Friday, July 7, 2023

7 Quick Takes about Patriotic Chiropractor Humor, the Thing About Skunks, and Dropping Kids Off at the Airport

It's 7 Quick Takes Friday! How was your week?


How was your 4th of July? 

That afternoon, on the way to buy sparklers for the kids Phillip spotted a roadside letter board outside of a chiropractic clinic that said  "God bless America with liberty and adjustments for all."

This is the last thing you see before someone "avada kadavra"s you.


At the end of her homeschool year, I made my 17-year-old read portions of Walden and even play a Walden video game in preparation for an educational pilgrimage to Walden Pond this week. Unfortunately my attempts to make it a learning experience were mostly met with eye rolls and one-word answers, but I tried.

We visited the cabin replica, watched the video and looked at the displays in the visitor's center, then walked around the pond and saw the site where Thoreau had built his cabin.

This quote from the visitor's center ended up coming in handy later in the day, when we were hiking the trail around Walden Pond and caught a giant whiff of marijuana. It's legal here so we unfortunately smell it all the time, and we joke that it smells like a nasty skunk. But this time we all just grinned and said "How invigorating!"



I charge my phone on my nightstand and this week it gave a loud notification early in the morning. I was having a hard time getting back to sleep but it was too early to get up, so I put on my headphones to listen to one of Jason Stephenson's super-mellow sleep talkdowns. After several minutes, the talkdown was interrupted by the headphones blaring "BATTERY LOW!" in a loud robot voice.

I probably wouldn't have fallen back asleep anyway, but it was still very annoying.


Sometimes I think I bit off way more than I can chew when I decided to work on our yard. I don't know anything about landscaping. I don't even like it

I look at the enormous mountain of topsoil where the enormous mountain of fill sand used to be, and I wonder if I will ever be able to move it to where it needs to go, one shovelful and one wheelbarrow at a time. 

But I just keep telling myself that if I just work on it a little bit every day, there's no way for it to stay unfinished forever. Even if it feels like it.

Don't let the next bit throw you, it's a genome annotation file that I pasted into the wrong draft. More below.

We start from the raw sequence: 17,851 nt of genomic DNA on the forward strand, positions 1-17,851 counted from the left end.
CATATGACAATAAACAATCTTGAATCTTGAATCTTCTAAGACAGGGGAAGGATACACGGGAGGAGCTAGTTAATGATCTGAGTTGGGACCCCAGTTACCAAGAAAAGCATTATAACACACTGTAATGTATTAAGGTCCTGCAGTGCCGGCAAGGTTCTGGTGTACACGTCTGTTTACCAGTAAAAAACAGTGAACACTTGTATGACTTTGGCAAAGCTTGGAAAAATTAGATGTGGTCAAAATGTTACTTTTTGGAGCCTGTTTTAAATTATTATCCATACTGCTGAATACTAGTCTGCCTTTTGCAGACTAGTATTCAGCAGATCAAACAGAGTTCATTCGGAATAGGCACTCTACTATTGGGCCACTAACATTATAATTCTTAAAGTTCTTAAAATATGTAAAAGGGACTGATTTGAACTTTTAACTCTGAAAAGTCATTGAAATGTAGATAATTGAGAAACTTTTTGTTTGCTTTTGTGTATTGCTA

I made a ton of progress today, actually. I've shaped quite a pretty hill with a rock wall around the mailbox if I do say so myself, and covered it with topsoil, and now the rest of the topsoil is getting distributed around the yard to the many, many areas that got ripped up and destroyed by the big equipment that came in to redo our driveway in the fall.


Learning another language is so hard. I haven't felt this dumb in 20 years. But I also have moments when I am really proud of myself — probably precisely because it's so hard.

And I'm getting better by objective standards of measurement. For example, I graduated from the children's graphic novel on the right to the YA novel on the left, AND I EVEN UNDERSTAND IT BETTER THAN THE KIDS' BOOK. 

I mean, it still takes me 30 minutes to read a chapter and I have to have my phone nearby to look things up, but still. I am learning new things.


Earlier this week, the 15- and 11-year-old flew to visit their grandparents. I was a little nervous, mostly because when I dropped off their older sister at this airport two weeks ago to go to music camp, I assumed everything was fine but ended up getting a panicked phone call 30 minutes before her plane took off saying she was stuck in a long line at ticketing and wasn't even at security yet. (Amazingly, she still made her flight.)

So this time, I asked the 15- and 11-year-old to call me when they got to their gate. But time went by and they didn't call and they didn't call and they didn't call, and also didn't answer when I tried to call them. About 30 minutes before their flight was supposed to take off, my phone rang, and I prepared myself for the worst when I answered. 

"Sorry," my 15-year-old's voice said, "We've been sitting here for like an hour and I just realized I forgot to call you."

These people are trying to kill me.


Just a reminder from the Internet that I thought was worth repeating. This comes from a blogger named Mommy Cusses, but I took out the cuss (sorry, Mommy Cusses).

To be honest it is a little jarring when your first kid turns 18 and you have that "Wait, was that their childhood?" moment that feels a lot like having to hand in a final exam before you had time to check your work. 

But you really should stop putting so much pressure on yourself. For your kids' whole lives, you've done the best you could with what you had at the time, and because you're the mom you're going to keep on doing that. And it's going to be great.

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1 comment:

Fiona said...

"These people are trying to kill me."
Fantastic! Afterwards.